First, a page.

Graphite fiber brush electrodes provide high surface areas for exoelectrogenic bacteria in microbial fuel cells (MFCs), but the cylindrical brush format limits more compact reactor designs. To enable MFC designs with closer electrode spacing, brush anodes were pressed up against a separator (placed between the electrodes) to reduce the volume occupied by the brush. Higher maximum voltages were produced using domestic wastewater (COD = 390 ± 89 mg L-1) with brush anodes (360 ± 63 mV, 1000 Ω) than woven carbon mesh anodes (200 ± 81 mV) with one or two separators. Maximum power densities were similar for brush anode reactors with one or two separators after 30 days (220 ± 1.2 and 240 ± 22 mW m-2), but with one separator the brush anode MFC power decreased to 130 ± 55 mW m-2 after 114 days. Power densities in MFCs with mesh anodes were very low (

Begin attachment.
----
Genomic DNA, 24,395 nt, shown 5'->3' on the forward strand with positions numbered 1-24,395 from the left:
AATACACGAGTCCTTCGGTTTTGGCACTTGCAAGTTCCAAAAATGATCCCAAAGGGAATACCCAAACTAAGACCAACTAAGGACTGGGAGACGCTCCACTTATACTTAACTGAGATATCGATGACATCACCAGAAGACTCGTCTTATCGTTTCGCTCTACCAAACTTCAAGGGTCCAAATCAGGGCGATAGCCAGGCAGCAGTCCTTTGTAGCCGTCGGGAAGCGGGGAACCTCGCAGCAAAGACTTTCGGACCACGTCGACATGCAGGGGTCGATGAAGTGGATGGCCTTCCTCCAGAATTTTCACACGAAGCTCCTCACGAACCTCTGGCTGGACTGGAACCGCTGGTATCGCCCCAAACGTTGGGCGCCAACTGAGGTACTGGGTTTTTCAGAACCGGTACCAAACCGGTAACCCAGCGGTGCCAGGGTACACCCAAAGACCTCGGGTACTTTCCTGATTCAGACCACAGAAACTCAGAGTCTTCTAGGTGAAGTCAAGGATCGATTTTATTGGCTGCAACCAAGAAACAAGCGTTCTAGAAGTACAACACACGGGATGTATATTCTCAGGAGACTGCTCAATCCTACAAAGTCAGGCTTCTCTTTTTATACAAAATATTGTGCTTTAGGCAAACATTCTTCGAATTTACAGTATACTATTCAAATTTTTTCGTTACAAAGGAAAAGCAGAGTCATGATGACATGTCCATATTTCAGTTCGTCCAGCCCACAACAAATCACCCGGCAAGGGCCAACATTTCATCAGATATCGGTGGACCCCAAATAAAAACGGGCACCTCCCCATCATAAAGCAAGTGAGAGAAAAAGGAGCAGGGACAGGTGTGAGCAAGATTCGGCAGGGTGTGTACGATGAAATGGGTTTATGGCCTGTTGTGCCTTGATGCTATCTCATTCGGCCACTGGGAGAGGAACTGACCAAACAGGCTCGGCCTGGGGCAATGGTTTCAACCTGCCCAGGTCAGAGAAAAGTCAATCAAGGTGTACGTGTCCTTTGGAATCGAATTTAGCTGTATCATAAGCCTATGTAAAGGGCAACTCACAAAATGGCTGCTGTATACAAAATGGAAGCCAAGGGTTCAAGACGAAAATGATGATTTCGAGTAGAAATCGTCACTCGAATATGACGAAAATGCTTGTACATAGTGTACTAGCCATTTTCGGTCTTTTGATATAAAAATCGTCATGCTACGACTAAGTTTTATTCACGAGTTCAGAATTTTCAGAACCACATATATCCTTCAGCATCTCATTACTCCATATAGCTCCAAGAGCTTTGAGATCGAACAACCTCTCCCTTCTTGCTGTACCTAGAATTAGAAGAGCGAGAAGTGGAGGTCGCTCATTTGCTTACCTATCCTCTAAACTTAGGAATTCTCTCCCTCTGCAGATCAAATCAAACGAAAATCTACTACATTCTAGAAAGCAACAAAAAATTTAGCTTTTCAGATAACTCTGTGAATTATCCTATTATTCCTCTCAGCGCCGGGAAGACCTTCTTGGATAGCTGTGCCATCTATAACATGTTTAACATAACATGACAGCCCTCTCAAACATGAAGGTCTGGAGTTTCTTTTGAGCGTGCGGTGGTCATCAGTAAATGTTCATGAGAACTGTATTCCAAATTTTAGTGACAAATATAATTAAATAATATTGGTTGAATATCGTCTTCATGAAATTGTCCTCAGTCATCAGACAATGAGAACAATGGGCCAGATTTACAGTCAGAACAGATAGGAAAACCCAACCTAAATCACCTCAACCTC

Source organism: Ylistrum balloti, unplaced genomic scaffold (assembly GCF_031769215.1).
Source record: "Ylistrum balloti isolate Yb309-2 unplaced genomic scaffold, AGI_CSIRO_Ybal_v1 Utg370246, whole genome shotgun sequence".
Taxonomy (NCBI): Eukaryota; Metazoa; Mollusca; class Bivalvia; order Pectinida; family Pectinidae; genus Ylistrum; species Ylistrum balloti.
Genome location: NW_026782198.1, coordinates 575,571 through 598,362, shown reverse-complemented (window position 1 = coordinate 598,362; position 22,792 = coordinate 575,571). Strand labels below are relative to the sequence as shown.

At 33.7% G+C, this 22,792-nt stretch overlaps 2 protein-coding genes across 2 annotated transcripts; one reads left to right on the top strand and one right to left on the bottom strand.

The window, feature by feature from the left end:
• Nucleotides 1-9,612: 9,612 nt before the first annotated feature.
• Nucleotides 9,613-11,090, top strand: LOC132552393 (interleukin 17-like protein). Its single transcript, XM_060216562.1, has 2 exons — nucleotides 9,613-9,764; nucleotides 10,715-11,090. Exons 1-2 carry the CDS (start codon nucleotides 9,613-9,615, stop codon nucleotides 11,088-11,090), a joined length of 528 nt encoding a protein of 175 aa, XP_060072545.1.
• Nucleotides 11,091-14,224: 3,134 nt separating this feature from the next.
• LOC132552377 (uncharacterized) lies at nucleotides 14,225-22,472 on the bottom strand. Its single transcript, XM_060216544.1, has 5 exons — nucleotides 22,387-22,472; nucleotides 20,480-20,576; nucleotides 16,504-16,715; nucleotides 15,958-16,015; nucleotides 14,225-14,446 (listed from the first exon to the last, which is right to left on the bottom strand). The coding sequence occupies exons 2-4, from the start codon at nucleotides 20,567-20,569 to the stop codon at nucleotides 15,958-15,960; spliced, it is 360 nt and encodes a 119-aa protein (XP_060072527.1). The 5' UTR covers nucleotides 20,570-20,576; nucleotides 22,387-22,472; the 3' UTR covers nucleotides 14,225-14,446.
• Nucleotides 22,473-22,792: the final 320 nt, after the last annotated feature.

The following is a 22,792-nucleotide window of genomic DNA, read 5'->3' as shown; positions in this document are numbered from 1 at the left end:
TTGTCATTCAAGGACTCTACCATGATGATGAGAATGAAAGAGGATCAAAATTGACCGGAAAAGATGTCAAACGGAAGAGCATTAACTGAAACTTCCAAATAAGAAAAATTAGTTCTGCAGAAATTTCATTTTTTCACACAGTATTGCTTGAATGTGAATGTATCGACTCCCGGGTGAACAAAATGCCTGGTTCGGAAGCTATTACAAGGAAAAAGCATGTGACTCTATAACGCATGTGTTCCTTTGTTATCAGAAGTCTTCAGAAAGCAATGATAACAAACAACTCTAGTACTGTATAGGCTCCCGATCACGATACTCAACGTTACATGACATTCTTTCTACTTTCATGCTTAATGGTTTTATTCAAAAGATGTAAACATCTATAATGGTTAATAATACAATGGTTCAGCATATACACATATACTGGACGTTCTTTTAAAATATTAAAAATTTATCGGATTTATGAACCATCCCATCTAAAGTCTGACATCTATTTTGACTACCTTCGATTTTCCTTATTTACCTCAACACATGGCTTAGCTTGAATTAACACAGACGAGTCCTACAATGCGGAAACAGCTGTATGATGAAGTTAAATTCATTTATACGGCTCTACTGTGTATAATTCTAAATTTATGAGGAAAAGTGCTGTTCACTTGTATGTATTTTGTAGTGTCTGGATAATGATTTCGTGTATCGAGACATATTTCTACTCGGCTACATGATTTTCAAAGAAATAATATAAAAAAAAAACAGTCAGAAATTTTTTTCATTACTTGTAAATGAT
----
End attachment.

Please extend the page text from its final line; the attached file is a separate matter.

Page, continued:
Bibliographical noteKAUST Repository Item: Exported on 2020-10-01
Acknowledged KAUST grant number(s): KUS-I1-003-13
Acknowledgements: We thank Deepak Pant and VITO, the Flemish Institute for Technological Research, for donating the AC cathodes used in this study. This research was supported by the King Abdullah University of Science and Technology (KAUST) (Award KUS-I1-003-13).
This publication acknowledges KAUST support, but has no KAUST affiliated authors.